ABU DHABI // Although the region has experienced a 75 per cent drop in piracy over the past two years the threat still remains and complacency will not be tolerated, a high-ranking UK Royal Navy commander said yesterday.
Speaking aboard HMS Ramsey, which is docked alongside the Abu Dhabi National Exhibition Centre, Commodore Simon Ancona said: "It is true to say, and it's very good news indeed, that the piracy problem at the moment is nothing like it was two years ago.
"We had a drop-off by about 75 per cent of the activity that we saw two years ago."
But Com Ancona, who is also the deputy commander of the Combined Maritime Forces, a 27-nation naval partnership, warned that none of the factors that cause piracy have necessarily gone away.
"We look with great interest and admiration at what the Somali government is trying to do with securing its own borders and maritime borders, but this is a slow process to bring the sort of security assurances that are required to stop piracy," he said.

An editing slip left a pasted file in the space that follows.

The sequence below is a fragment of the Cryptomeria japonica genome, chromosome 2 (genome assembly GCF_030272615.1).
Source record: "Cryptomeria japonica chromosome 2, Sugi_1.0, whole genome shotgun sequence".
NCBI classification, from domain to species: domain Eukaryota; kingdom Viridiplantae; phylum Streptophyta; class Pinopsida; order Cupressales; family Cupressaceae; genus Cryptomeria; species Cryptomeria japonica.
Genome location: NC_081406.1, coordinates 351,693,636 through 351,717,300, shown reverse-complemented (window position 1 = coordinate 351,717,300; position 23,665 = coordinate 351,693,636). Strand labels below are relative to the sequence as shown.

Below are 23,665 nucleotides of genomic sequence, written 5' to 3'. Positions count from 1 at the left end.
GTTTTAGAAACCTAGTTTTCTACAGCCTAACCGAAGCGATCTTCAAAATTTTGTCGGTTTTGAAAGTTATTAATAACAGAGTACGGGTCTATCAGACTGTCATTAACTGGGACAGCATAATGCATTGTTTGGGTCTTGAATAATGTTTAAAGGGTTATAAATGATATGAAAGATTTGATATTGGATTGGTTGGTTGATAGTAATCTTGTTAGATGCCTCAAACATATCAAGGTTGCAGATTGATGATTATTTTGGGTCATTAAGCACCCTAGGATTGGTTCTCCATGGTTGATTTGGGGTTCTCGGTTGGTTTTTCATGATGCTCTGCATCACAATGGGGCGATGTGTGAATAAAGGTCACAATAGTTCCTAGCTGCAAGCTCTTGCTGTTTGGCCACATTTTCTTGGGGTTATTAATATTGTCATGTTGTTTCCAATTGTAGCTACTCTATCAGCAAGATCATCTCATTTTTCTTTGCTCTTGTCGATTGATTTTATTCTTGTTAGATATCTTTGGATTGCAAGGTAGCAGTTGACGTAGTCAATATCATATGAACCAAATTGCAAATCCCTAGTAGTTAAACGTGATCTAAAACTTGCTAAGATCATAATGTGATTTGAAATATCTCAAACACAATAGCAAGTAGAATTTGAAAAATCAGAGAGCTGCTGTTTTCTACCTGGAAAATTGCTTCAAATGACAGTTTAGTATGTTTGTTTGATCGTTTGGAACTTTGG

The commodore said that piracy thrives when there's freedom of movement, sponsors and financiers and raw materials such as ships.
"It's our belief in the CMF that we have our foot on the throat of piracy, but only a fool takes his foot away until the problem has gone," he said. "We are watching very carefully and we have a message to the industry that now is not the time to be complacent."
Com Ancona also stressed that the combined forces currently operating are absolutely focused on the problem.
Figures released by the CMF command in Bahrain show that, in the Gulf of Aden, 12 incidents of pirating and maritime crimes took place in 2010, with another 57 unsuccessful attempts and 56 disruptions.
In 2011, one piracy incident occurred, with a further 49 unsuccessful attempts and 21 disruptions. Last year, no ships were hijacked, eight attempts were foiled and only six disruptions occurred.
In the Somali Basin, 32 incidents of pirating and maritime crimes took place in 2010, with 132 unsuccessful attempts and 91 disruptions. In 2011 there were 23 piracy incidents, 147 unsuccessful attempts and 75 disruptions. And last year seven ships were hijacked, there were 28 attempts foiled and 31 disruptions.
The CMF was established in 2002 as an international naval partnership that provides security for civilian maritime traffic by conducting counter-piracy and counter-terrorism missions in the heavily trafficked waters of the Middle East, Africa and South Asia, including the Red Sea, the Arabian Gulf, the Gulf of Aden, the Arabian Sea and the wider Indian Ocean.